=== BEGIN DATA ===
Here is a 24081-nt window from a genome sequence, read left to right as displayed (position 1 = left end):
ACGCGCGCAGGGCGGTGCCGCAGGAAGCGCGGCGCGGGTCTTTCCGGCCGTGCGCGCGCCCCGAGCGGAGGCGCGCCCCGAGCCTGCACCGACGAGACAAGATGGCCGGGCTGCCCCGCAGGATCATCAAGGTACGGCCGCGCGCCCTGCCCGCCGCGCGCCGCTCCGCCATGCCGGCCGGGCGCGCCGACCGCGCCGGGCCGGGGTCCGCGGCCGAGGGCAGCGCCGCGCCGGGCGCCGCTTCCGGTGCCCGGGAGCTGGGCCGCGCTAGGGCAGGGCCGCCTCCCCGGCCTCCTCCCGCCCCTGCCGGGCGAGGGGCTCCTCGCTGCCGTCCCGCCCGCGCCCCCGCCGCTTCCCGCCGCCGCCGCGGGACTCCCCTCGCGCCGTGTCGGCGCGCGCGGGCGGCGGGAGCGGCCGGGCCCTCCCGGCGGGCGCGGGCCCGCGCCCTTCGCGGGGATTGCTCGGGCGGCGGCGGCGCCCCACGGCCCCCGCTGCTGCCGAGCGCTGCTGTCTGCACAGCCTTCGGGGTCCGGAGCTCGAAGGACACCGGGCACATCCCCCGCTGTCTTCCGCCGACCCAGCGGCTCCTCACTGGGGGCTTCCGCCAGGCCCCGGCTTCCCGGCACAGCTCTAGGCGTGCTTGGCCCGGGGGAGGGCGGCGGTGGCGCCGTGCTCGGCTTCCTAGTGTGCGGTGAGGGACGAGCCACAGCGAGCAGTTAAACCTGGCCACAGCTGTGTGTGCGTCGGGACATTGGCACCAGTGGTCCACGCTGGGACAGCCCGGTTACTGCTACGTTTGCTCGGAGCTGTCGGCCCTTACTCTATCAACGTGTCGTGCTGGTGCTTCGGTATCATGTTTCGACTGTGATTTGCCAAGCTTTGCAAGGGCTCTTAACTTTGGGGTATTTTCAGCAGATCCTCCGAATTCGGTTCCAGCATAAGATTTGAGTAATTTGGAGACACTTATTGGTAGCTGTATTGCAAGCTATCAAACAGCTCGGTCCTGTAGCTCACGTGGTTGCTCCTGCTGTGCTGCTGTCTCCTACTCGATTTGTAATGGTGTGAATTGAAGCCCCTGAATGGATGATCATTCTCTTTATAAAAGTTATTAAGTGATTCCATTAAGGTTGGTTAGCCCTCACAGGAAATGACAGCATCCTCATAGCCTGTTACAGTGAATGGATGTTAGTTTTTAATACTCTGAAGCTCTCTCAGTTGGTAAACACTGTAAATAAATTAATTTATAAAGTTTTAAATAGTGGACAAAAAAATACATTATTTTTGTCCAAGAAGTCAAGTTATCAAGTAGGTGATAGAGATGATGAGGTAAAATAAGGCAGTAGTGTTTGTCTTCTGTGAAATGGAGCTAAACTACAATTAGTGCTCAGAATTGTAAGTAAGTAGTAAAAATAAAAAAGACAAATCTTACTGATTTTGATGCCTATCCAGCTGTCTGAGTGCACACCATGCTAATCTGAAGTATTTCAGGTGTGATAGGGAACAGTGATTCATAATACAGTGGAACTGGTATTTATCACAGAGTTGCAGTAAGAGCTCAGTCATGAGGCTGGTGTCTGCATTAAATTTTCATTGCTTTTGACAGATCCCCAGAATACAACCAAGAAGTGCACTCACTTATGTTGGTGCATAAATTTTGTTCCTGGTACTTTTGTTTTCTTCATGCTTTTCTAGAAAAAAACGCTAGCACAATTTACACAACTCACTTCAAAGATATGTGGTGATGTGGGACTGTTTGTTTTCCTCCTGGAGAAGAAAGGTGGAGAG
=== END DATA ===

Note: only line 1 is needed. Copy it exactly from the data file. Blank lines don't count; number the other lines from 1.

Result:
Here is a 24081-nt window from a genome sequence, read left to right as displayed (position 1 = left end):